Microsoft has expanded Time Warner Cable services on the Xbox 360 and added cable content via Verizon FiOS on the Xbox One. Microsoft’s support of the Xbox consoles as overall multimedia devices is clear with the cable apps that ultimately strive to fully integrate cable television within the Xbox consoles.


Note, that use of the Time Warner Cable and Verizon FiOS apps requires a subscription to both Xbox Live Gold and to the applicable cable company.

In August 2013, Xbox 360 launched the Time Warner Cable TV app that gave cable access via the Xbox 360 for live programming on almost 300 channels. The Xbox 360 app is now upgraded to include Video On Demand. The Kinect for Xbox 360 continues to allow for voice and motion controls rather than navigating the menus with a remote. The app’s update also added a “share” feature that enables in-app messaging, such as while channel surfing. While the messaging function is limited to app users, the feature is a step towards the simultaneous use of gaming and television.

In a recent survey, the FiOS Innovation Index, almost two-thirds of 900 consumers surveyed expressed a desire to watch streamed video on their gaming console. Thus, the Verizon FiOS TV app was created. The Verizon FiOS TV app is now available on the Xbox One with 74 available channels of live television. Again, Kinect for Xbox One allows for voice and motion controls while watching television.

With the Xbox One snap function, two television shows, such as two live football games, can play simultaneously. One show is passed through the HDMI connection from the Verizon FiOS cable box and the second show is streamed via the Verizon FiOS TV app.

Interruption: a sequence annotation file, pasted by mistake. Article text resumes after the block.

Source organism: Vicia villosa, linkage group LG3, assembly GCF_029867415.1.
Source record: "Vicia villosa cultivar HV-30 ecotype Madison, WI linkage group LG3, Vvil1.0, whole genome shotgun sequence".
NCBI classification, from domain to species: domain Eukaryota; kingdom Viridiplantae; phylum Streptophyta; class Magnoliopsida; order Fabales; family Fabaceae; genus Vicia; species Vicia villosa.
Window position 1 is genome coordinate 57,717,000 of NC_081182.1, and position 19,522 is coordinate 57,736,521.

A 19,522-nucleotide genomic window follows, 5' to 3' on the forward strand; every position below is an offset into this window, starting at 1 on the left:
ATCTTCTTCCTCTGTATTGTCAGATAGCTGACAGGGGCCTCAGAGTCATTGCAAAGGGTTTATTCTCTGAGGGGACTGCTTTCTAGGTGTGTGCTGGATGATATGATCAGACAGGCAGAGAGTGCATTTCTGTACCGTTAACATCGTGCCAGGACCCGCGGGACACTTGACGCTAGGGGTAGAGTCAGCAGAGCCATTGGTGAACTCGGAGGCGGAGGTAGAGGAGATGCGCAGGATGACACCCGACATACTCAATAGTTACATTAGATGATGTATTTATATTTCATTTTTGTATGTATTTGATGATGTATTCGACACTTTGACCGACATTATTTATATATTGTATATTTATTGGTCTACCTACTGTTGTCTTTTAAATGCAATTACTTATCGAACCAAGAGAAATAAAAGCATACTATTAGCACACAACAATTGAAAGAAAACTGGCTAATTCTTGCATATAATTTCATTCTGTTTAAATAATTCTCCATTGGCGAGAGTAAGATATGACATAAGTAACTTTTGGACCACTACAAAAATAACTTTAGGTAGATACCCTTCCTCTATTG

Accessibility Angle:

Microsoft abundantly supports the Xbox consoles functioning as all-in-one multimedia devices. Minimizing steps required to switch between television and gaming is a potentially accessible set up for disabled gamers by allowing less menu navigation and less hardware handling. However, the Kinect’s voice and/or motion controls are not accessible for all disabled gamers. For full accessibility, Microsoft needs to provide a controller navigation scheme with the same ease in mind that is the basis of the Kinect’s user interface.

A common complaint with the new Xbox One is the lack of On-Demand cable access. The introduction of the feature on the Xbox 360 first will be an interesting test run. Integrating television and gaming for simultaneous use provides less barriers for disabled gamers to instantaneously switch between entertainment mediums. Hopefully an ongoing conversation will mitigate unexpected inaccessibility within new features and the loss of accessibility features that is common with new technology.


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